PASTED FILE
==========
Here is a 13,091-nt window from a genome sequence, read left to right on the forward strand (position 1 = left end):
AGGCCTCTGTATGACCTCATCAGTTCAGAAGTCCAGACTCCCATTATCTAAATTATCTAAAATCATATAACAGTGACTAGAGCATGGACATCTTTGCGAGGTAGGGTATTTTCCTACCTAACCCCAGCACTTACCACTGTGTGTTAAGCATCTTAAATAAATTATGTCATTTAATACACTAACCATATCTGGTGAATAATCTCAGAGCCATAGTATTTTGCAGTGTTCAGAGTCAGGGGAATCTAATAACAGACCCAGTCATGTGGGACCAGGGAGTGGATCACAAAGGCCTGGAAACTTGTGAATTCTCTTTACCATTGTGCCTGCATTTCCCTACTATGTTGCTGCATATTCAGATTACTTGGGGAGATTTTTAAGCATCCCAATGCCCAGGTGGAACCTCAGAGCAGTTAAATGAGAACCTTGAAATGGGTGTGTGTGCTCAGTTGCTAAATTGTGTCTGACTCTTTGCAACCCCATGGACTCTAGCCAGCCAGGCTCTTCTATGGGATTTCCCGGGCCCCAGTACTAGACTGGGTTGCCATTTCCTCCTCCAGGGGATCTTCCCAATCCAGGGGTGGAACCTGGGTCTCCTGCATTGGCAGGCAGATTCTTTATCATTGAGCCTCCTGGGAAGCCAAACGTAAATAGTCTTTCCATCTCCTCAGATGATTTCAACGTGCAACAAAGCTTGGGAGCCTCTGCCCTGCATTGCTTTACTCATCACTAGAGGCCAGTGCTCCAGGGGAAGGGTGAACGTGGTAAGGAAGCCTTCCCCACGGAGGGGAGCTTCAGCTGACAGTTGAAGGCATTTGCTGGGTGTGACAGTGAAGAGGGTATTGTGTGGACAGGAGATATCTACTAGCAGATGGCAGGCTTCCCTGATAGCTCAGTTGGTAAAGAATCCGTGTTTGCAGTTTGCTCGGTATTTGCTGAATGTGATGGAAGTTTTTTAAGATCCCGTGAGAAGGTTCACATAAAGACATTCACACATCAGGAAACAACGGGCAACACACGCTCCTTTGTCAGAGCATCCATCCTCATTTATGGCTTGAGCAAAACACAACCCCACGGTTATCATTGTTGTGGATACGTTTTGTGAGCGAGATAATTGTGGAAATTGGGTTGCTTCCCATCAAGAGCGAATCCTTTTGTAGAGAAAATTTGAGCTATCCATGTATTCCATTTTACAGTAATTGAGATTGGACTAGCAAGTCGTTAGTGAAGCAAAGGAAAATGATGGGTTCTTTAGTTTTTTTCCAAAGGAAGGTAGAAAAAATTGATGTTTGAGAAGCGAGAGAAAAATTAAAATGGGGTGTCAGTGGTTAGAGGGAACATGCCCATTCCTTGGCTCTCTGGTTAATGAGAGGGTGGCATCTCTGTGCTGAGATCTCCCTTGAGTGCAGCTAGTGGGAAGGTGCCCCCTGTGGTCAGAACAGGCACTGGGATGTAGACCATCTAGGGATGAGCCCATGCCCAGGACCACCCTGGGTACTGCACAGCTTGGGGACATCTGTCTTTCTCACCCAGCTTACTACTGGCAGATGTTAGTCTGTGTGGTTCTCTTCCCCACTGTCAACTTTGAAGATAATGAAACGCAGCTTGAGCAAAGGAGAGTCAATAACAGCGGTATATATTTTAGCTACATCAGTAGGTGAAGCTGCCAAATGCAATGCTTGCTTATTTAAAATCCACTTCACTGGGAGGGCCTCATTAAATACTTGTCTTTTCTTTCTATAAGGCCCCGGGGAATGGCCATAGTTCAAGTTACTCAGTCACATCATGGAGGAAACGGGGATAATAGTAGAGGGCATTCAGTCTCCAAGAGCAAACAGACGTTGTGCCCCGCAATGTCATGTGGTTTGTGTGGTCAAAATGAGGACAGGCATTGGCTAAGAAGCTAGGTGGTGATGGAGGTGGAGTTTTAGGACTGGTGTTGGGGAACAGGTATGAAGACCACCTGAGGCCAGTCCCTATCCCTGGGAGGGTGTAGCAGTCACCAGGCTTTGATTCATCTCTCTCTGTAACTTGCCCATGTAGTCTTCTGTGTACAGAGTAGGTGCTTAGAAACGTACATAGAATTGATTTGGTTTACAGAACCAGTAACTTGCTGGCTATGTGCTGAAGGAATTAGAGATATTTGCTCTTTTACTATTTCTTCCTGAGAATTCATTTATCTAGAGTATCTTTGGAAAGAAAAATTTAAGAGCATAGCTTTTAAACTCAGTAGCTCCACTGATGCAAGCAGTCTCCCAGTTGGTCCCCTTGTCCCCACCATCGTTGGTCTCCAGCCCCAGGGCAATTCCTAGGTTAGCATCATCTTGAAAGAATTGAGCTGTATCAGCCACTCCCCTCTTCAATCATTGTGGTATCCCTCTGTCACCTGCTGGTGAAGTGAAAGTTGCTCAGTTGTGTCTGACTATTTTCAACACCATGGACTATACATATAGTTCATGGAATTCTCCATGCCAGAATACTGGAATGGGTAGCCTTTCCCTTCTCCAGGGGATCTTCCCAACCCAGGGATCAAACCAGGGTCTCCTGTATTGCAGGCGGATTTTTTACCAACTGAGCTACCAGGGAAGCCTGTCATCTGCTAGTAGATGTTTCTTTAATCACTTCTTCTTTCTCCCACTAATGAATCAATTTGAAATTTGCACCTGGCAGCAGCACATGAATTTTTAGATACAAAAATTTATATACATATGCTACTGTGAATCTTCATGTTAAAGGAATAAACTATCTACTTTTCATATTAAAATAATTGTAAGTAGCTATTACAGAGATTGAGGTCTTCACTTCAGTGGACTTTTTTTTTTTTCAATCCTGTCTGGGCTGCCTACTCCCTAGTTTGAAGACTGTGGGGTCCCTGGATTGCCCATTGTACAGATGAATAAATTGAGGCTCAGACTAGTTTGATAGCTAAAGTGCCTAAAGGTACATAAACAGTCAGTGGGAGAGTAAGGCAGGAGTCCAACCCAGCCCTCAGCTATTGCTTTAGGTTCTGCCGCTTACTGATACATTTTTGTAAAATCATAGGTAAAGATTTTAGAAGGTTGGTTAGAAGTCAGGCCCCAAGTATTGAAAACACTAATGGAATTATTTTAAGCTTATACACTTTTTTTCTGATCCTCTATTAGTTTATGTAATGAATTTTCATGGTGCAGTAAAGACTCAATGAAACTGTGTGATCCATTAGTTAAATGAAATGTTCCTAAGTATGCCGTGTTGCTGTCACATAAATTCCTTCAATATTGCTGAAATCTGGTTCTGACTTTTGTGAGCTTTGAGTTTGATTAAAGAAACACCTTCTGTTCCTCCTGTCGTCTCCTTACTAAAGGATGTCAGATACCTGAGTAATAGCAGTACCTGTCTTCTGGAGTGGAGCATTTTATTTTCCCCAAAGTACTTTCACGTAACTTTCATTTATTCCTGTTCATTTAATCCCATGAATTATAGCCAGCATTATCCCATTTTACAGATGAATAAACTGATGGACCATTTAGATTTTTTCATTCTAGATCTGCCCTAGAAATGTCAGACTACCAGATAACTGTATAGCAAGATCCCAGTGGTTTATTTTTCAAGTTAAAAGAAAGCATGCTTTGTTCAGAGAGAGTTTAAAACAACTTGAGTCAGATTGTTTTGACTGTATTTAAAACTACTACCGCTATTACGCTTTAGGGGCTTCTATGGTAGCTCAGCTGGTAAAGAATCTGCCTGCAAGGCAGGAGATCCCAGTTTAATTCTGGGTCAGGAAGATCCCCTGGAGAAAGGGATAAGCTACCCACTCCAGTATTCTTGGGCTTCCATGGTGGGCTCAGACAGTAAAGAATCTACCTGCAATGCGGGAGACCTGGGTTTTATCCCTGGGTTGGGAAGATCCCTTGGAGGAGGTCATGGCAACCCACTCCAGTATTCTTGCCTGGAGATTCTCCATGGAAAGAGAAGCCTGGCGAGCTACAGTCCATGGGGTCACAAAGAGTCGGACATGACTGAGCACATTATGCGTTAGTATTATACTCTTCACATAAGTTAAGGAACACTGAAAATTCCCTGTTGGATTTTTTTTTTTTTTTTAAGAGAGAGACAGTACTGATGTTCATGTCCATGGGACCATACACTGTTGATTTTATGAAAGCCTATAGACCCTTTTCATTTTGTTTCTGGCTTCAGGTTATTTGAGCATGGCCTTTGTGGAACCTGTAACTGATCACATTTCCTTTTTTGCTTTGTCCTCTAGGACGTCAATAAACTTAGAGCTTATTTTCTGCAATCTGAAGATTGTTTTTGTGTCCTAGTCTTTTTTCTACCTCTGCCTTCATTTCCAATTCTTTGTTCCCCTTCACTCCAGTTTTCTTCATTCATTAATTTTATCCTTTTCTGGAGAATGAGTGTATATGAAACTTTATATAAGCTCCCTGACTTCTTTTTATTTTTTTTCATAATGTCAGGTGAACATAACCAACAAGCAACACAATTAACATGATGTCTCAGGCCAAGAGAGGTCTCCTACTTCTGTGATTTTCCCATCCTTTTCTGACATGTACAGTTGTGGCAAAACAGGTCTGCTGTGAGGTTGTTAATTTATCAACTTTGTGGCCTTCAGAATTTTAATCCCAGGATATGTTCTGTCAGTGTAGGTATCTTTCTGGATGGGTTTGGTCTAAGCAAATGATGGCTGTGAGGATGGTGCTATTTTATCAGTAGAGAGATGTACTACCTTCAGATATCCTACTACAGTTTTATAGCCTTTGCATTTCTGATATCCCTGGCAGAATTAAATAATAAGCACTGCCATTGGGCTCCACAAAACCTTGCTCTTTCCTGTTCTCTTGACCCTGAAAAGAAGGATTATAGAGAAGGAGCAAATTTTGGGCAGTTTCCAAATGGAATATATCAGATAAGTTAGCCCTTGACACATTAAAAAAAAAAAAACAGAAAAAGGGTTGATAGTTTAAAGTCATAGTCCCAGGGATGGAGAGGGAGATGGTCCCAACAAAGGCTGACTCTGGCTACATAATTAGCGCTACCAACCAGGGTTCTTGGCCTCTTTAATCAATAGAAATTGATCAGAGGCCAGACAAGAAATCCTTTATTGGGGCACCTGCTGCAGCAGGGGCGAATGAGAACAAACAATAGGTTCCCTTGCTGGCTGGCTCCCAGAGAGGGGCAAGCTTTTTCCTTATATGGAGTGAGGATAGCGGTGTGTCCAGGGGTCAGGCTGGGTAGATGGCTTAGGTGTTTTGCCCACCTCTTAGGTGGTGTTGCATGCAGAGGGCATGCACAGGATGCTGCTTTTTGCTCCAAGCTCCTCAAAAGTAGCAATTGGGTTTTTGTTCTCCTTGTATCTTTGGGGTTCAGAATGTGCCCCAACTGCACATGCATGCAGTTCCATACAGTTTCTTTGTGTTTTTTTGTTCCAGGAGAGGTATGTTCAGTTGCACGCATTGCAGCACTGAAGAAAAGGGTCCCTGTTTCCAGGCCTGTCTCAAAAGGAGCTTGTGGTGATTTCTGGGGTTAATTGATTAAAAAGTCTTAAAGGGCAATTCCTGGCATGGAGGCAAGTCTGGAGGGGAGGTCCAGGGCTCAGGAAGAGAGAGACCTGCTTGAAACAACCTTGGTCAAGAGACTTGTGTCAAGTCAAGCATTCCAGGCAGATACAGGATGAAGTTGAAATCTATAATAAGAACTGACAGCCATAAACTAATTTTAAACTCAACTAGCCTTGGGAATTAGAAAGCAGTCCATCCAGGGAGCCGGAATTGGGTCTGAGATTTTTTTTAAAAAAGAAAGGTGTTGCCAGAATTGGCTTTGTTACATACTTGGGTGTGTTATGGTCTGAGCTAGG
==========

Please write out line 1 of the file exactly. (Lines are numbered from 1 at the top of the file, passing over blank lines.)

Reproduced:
Here is a 13,091-nt window from a genome sequence, read left to right on the forward strand (position 1 = left end):